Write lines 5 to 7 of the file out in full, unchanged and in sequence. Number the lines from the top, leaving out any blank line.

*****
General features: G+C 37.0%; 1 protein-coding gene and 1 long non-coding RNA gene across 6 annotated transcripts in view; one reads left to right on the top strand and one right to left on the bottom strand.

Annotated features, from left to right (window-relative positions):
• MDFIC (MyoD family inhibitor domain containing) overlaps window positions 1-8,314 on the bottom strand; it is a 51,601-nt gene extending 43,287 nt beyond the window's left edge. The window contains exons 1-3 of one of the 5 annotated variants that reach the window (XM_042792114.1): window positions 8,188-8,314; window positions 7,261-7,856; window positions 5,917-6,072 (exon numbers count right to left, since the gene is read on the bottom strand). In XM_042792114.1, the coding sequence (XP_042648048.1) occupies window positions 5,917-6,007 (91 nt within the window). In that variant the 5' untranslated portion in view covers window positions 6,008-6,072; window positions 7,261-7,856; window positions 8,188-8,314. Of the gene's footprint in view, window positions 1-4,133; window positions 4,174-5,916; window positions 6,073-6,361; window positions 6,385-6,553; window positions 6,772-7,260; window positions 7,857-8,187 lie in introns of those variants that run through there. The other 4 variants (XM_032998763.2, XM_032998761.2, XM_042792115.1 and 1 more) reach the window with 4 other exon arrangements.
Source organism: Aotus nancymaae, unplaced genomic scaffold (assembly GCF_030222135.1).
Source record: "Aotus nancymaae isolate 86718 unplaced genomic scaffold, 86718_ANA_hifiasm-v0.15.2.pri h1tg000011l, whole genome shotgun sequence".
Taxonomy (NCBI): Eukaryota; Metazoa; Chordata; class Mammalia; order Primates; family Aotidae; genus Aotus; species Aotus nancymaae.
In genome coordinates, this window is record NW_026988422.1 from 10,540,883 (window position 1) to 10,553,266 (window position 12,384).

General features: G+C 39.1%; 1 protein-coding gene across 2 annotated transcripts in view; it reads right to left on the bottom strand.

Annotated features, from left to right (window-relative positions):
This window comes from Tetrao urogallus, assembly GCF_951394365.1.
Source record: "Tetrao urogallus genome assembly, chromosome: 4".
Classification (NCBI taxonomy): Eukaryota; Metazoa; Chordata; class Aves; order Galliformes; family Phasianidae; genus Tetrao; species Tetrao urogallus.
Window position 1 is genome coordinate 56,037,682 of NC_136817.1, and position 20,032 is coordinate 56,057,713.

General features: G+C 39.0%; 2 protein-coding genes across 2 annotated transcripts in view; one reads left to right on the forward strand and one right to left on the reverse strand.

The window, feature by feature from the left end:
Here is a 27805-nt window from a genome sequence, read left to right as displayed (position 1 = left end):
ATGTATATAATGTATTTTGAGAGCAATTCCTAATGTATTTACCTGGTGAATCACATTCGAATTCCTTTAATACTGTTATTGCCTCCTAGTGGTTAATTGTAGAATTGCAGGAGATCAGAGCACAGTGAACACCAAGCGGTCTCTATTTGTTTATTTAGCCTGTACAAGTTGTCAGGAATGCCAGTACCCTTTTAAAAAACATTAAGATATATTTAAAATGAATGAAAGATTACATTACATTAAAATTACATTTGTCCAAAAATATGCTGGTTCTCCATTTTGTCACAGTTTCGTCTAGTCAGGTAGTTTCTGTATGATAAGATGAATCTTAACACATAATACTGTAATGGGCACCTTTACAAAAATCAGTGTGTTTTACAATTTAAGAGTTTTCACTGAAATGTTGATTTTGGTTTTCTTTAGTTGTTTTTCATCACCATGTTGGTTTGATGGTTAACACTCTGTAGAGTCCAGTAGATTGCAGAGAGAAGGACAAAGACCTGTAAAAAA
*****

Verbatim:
Source record: "Aotus nancymaae isolate 86718 unplaced genomic scaffold, 86718_ANA_hifiasm-v0.15.2.pri h1tg000011l, whole genome shotgun sequence".
Taxonomy (NCBI): Eukaryota; Metazoa; Chordata; class Mammalia; order Primates; family Aotidae; genus Aotus; species Aotus nancymaae.
In genome coordinates, this window is record NW_026988422.1 from 10,540,883 (window position 1) to 10,553,266 (window position 12,384).